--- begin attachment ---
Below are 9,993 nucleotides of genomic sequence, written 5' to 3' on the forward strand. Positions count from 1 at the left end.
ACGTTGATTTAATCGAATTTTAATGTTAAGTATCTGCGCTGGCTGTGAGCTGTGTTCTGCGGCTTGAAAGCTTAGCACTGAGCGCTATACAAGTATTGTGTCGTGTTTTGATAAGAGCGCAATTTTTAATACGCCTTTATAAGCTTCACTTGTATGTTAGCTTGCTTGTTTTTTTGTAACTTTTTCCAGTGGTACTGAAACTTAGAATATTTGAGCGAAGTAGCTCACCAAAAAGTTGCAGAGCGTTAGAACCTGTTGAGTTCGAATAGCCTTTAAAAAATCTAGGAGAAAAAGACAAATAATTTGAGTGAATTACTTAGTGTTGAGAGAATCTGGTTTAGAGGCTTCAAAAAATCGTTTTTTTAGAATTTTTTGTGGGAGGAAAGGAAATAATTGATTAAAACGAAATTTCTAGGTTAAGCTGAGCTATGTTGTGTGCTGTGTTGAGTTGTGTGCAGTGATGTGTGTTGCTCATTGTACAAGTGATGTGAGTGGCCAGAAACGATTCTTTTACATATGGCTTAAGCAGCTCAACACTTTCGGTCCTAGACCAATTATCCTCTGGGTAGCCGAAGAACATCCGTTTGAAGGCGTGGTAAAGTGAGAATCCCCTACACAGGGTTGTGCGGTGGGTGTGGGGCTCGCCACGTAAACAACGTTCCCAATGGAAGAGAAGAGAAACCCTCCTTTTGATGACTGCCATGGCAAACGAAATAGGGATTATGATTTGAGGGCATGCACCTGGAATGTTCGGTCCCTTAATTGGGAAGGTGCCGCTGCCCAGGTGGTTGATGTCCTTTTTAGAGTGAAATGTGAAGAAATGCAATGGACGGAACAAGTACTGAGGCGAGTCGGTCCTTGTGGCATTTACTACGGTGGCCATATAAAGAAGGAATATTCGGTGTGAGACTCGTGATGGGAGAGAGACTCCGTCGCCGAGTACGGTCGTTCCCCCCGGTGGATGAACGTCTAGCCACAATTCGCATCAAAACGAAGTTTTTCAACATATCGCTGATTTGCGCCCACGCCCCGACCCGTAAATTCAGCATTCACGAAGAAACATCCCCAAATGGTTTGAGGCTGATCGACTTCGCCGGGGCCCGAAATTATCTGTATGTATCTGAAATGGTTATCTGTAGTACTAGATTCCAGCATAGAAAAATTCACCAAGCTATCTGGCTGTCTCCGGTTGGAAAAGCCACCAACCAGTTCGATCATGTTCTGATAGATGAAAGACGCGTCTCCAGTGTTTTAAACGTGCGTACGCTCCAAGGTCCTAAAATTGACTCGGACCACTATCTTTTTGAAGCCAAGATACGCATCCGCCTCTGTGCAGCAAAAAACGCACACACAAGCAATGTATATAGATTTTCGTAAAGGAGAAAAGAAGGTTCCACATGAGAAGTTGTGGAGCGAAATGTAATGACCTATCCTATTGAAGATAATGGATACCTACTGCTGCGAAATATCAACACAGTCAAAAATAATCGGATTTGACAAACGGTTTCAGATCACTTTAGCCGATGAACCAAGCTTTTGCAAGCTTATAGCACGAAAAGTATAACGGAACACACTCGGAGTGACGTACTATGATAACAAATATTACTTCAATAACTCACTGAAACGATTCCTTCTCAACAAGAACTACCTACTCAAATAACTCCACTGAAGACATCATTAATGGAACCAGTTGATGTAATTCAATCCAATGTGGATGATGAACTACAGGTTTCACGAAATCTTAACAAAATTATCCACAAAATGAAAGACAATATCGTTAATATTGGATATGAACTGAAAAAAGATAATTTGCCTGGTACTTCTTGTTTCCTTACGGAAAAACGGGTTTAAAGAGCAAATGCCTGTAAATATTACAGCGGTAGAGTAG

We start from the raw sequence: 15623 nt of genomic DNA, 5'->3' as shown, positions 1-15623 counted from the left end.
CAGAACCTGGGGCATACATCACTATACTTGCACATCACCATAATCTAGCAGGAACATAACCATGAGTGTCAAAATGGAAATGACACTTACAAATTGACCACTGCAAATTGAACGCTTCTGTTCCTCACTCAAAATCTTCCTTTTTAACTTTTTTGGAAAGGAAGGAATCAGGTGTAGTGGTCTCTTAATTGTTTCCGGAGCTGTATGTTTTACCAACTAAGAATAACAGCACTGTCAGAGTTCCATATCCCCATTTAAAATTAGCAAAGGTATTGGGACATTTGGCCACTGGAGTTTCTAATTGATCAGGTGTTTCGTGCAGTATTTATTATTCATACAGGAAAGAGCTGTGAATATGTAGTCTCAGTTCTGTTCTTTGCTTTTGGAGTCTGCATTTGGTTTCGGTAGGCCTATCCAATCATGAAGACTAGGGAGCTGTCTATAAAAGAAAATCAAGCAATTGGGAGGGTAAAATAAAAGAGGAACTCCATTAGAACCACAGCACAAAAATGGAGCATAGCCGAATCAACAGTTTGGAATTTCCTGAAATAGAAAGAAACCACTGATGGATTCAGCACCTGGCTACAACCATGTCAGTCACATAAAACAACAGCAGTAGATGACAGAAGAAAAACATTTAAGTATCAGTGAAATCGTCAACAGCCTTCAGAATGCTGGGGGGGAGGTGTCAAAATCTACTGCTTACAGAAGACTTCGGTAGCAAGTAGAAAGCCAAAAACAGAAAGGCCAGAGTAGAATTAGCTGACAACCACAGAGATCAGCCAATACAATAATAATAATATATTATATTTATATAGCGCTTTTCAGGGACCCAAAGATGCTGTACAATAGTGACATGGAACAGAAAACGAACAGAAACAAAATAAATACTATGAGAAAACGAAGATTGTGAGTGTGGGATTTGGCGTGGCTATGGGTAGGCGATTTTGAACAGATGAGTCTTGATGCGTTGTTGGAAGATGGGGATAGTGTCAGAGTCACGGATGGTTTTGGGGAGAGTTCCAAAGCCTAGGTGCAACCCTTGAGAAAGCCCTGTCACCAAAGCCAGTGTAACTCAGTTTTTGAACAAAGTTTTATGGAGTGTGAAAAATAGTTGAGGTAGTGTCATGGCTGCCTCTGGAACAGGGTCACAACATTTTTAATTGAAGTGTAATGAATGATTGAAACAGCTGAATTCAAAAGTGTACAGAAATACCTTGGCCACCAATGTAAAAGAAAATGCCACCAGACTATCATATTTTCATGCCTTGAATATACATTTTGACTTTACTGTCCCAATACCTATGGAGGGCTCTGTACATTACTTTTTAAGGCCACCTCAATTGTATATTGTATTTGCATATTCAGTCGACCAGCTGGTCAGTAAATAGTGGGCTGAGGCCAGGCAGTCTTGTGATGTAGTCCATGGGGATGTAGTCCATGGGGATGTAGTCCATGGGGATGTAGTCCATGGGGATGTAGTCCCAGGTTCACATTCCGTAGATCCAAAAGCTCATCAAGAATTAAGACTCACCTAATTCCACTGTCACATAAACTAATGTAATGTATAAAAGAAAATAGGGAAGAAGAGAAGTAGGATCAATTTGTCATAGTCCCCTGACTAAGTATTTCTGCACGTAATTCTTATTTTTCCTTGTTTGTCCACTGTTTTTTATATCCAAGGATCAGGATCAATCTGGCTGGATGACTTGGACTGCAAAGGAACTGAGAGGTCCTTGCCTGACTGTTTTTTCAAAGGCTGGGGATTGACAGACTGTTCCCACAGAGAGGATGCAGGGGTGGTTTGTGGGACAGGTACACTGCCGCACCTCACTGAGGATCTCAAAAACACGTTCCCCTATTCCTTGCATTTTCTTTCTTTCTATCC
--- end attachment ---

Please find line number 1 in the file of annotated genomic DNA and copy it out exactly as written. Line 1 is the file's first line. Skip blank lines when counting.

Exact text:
Below are 9,993 nucleotides of genomic sequence, written 5' to 3' on the forward strand. Positions count from 1 at the left end.